'The Interview' Pulls in $15M Online; Sony's No. 1 Online Film of All Time
It is already Sony's biggest online release.
By ABC NEWS
December 28, 2014, 10:54 PM
• 4 min read
-- Online viewings of "The Interview" brought in more than $15 million through the first four days of the holiday weekend, making it already Sony's biggest online hit ever, the company announced today.
Through Saturday, December 27, including all of its online distribution platforms, The Interview has been rented or purchased online more than 2 million times.
In addition, hundreds of theatrical screenings of "The Interview" were sold out on Christmas Day despite Sony releasing the film online the day before.
"It was essential for our studio to distribute this movie, especially given the assault on our business and on our staff," Lynton said in a video obtained by ABC News.
Yahoo Movies writer Jordan Zakarin said, "It would have been a major black eye for the company had they not done so."
At least one crowd in Atlanta couldn't help but sing along to "God Bless America," but the reception isn't all rosy.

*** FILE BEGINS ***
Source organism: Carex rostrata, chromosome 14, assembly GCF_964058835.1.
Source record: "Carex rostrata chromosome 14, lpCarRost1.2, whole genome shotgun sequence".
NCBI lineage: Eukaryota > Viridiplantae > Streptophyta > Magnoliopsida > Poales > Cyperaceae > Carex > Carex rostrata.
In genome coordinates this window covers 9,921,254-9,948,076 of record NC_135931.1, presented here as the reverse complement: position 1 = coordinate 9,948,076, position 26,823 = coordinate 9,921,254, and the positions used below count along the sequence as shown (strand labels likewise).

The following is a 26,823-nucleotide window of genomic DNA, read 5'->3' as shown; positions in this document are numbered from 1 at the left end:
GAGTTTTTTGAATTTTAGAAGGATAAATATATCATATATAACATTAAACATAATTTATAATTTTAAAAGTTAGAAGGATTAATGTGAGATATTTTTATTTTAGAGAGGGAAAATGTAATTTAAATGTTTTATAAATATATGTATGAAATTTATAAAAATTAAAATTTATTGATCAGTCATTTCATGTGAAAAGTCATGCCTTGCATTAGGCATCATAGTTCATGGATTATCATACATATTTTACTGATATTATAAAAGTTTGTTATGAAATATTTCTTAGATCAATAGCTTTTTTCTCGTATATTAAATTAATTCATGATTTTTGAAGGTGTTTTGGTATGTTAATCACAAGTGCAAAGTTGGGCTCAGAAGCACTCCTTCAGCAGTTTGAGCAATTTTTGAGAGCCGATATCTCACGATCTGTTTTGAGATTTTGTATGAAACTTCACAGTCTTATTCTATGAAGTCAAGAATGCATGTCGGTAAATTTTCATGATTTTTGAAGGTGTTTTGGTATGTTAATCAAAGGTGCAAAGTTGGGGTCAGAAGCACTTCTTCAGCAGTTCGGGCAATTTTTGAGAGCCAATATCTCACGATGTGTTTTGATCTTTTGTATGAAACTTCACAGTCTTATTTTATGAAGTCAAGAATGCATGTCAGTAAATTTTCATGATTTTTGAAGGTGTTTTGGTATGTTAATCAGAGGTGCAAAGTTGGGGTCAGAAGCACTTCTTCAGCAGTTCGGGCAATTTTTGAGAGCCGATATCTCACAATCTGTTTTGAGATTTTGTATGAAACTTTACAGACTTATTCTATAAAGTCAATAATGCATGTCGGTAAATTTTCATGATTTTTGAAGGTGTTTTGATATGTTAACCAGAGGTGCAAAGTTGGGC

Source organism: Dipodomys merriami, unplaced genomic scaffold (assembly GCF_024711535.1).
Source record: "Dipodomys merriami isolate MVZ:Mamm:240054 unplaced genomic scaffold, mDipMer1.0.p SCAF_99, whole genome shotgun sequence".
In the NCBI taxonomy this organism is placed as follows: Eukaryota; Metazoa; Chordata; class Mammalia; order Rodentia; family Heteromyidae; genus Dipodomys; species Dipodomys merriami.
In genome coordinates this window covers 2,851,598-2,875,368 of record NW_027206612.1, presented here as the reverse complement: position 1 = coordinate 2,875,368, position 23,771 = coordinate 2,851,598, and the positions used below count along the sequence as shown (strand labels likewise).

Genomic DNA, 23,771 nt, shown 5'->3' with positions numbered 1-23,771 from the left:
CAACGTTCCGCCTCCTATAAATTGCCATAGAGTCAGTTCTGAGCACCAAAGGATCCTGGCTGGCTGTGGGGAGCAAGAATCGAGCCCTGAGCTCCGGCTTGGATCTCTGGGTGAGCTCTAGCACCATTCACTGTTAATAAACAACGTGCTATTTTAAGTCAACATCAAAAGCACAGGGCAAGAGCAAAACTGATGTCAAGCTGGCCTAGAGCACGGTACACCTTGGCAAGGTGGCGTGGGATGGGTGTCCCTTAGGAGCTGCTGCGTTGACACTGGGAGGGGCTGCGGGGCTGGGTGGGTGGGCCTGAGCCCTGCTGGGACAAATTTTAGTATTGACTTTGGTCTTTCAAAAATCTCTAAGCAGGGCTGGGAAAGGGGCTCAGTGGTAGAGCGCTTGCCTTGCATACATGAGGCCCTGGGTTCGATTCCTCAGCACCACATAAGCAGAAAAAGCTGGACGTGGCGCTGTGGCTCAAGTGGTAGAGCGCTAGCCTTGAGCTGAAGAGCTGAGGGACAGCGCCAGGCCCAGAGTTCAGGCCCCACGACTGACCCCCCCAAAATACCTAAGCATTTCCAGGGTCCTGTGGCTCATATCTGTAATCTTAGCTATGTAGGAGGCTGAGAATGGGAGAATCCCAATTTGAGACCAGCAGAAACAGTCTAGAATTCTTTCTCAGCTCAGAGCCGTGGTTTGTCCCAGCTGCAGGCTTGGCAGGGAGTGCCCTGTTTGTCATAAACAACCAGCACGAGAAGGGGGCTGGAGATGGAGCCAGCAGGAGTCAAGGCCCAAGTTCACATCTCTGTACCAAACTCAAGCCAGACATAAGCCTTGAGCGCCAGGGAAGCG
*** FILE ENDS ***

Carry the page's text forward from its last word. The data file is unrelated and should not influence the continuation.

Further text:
A North Korean diplomat to the United Nations told the Associated Press on Wednesday that his country opposes the film's release, calling it an "unpardonable mockery of [their] sovereignty and dignity of [their] supreme leader."
Less than a week ago, following growing threats by hackers to carry out an attack like that of Sept. 11, 2001, Sony pulled "The Interview" from its planned theatrical release, but then backpedaled.
Hackers released personal information of Sony employees and email correspondence between executives. The FBI and State Department pointed fingers at North Korea. The isolated country denied responsibility for the attack but a government official called it a "righteous deed" in the state media.
Brad Garrett, ABC News consultant and former FBI special agent, said the information the FBI has released is not necessarily enough to pin the attack on North Korea.
"The malware they've used, they've used before -- but so have other people. The servers they've used, they've used before -- but also so have other people. The arguments of many people are that the uniqueness of how the code was written was malware, including access to certain passwords, suggests they had inside access," Garrett said.